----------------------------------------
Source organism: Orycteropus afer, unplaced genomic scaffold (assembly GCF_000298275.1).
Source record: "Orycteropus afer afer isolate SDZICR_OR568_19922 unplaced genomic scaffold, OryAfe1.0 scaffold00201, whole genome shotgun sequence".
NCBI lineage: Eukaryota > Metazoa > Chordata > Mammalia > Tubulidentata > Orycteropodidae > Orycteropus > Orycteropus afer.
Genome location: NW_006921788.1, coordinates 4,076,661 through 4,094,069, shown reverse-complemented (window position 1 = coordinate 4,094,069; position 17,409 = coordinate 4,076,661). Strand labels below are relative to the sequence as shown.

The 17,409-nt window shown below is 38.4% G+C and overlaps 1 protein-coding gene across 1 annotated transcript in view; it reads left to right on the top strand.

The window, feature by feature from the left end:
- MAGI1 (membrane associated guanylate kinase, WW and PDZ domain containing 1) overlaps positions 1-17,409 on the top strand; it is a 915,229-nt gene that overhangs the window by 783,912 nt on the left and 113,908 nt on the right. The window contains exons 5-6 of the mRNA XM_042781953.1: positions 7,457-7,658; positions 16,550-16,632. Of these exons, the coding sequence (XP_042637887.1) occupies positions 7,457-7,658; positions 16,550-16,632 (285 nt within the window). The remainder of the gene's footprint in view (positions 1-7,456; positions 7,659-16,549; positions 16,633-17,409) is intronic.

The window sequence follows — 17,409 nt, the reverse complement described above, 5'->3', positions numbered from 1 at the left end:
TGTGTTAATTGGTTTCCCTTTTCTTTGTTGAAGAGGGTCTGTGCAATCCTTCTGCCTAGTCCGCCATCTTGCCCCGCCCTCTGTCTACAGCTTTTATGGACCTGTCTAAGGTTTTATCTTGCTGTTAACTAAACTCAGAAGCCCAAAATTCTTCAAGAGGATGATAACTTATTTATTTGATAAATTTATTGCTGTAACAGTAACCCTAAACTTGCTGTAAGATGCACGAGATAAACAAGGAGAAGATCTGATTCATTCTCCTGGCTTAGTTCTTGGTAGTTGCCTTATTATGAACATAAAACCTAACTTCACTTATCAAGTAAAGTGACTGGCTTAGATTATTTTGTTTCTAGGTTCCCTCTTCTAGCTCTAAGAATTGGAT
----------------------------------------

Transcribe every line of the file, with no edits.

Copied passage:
Source organism: Orycteropus afer, unplaced genomic scaffold (assembly GCF_000298275.1).
Source record: "Orycteropus afer afer isolate SDZICR_OR568_19922 unplaced genomic scaffold, OryAfe1.0 scaffold00201, whole genome shotgun sequence".
NCBI lineage: Eukaryota > Metazoa > Chordata > Mammalia > Tubulidentata > Orycteropodidae > Orycteropus > Orycteropus afer.
Genome location: NW_006921788.1, coordinates 4,076,661 through 4,094,069, shown reverse-complemented (window position 1 = coordinate 4,094,069; position 17,409 = coordinate 4,076,661). Strand labels below are relative to the sequence as shown.

The 17,409-nt window shown below is 38.4% G+C and overlaps 1 protein-coding gene across 1 annotated transcript in view; it reads left to right on the top strand.

The window, feature by feature from the left end:
- MAGI1 (membrane associated guanylate kinase, WW and PDZ domain containing 1) overlaps positions 1-17,409 on the top strand; it is a 915,229-nt gene that overhangs the window by 783,912 nt on the left and 113,908 nt on the right. The window contains exons 5-6 of the mRNA XM_042781953.1: positions 7,457-7,658; positions 16,550-16,632. Of these exons, the coding sequence (XP_042637887.1) occupies positions 7,457-7,658; positions 16,550-16,632 (285 nt within the window). The remainder of the gene's footprint in view (positions 1-7,456; positions 7,659-16,549; positions 16,633-17,409) is intronic.

The window sequence follows — 17,409 nt, the reverse complement described above, 5'->3', positions numbered from 1 at the left end:
TGTGTTAATTGGTTTCCCTTTTCTTTGTTGAAGAGGGTCTGTGCAATCCTTCTGCCTAGTCCGCCATCTTGCCCCGCCCTCTGTCTACAGCTTTTATGGACCTGTCTAAGGTTTTATCTTGCTGTTAACTAAACTCAGAAGCCCAAAATTCTTCAAGAGGATGATAACTTATTTATTTGATAAATTTATTGCTGTAACAGTAACCCTAAACTTGCTGTAAGATGCACGAGATAAACAAGGAGAAGATCTGATTCATTCTCCTGGCTTAGTTCTTGGTAGTTGCCTTATTATGAACATAAAACCTAACTTCACTTATCAAGTAAAGTGACTGGCTTAGATTATTTTGTTTCTAGGTTCCCTCTTCTAGCTCTAAGAATTGGAT